We considered two possible ways to regress ACR on FCR in the benchmarking step of the RCR calculation. The ordinary least squares (OLS) approach will benchmark articles such that the mean RCR is equal to 1.0. OLS regression is suitable for large-scale analyses such as those conducted by universities or funding agencies. However, in smaller analyses in which the distribution of data may be skewed, OLS may yield an RCR less than 1.0 for the median, i.e., typical, article under consideration. In situations such as these—for example, in the case of web tools enabling search and exploration at the article or investigator level—quantile regression is more desirable, as it yields a median RCR equal to 1.0.

Expert Validation of RCR as a Measure of Influence

For the work presented here, we chose as a benchmark the full set of 311,497 RAs published from 2002 through 2012 by NIH R01 awardees. To measure the degree of correspondence between our method and expert opinion, we compared RCRs generated by OLS benchmarking of ACR/FCR values with three independent sets of postpublication evaluations by subject matter experts (details in S1 Text). We compared RCR with expert rankings (Fig 4) for 2,193 articles published in 2009 and evaluated by Faculty of 1000 members (Fig 4A and S3 Fig), as well as rankings of 430 Howard Hughes Medical Institute- or NIH-funded articles published between 2005 and 2011 and evaluated in a study conducted by the Science and Technology Policy Institute (STPI, Fig 4B and S4 Fig), and finally, 290 articles published in 2009 by extramurally funded NIH investigators and evaluated by NIH intramural investigators in a study of our own design (Fig 4C; S5, S6 and S7 Figs). All three approaches demonstrate that RCR values are well correlated with reviewers’ judgments. We asked experts in the latter study to provide, in addition to an overall score, scores for several independent subcriteria: likely impact of the research, importance of the question being addressed, robustness of the study, appropriateness of the methods, and human health relevance. Random Forest analysis [38] indicated that their scores for likely impact were weighted most heavily in determining their overall evaluation (S6 Fig).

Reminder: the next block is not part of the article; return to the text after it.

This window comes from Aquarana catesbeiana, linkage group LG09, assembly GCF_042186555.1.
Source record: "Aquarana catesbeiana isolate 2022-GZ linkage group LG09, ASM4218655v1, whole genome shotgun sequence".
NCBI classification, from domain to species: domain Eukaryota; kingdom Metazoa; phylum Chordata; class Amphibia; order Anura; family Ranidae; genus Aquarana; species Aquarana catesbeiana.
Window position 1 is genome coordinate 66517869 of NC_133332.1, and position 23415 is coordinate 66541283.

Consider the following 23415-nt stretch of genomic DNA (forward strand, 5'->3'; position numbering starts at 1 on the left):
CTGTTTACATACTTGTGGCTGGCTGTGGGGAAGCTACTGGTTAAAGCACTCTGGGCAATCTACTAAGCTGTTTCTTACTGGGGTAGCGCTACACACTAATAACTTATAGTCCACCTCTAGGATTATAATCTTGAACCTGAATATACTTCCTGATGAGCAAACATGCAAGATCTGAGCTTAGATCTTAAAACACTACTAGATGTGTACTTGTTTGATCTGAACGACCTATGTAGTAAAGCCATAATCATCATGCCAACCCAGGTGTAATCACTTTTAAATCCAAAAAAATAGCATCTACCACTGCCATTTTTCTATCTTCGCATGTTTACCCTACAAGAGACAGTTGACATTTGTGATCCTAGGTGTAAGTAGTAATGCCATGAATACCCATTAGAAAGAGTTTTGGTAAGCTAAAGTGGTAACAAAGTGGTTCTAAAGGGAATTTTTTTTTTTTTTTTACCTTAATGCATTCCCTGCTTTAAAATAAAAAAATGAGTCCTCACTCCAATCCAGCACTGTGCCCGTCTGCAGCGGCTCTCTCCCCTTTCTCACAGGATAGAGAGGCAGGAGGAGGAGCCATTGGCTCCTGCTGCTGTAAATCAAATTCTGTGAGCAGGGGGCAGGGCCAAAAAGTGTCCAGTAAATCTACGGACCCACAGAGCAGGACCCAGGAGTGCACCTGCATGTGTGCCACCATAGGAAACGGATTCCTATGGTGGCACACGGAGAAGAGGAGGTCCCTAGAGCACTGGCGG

Fig 4. RCRs correspond with expert reviewer scores.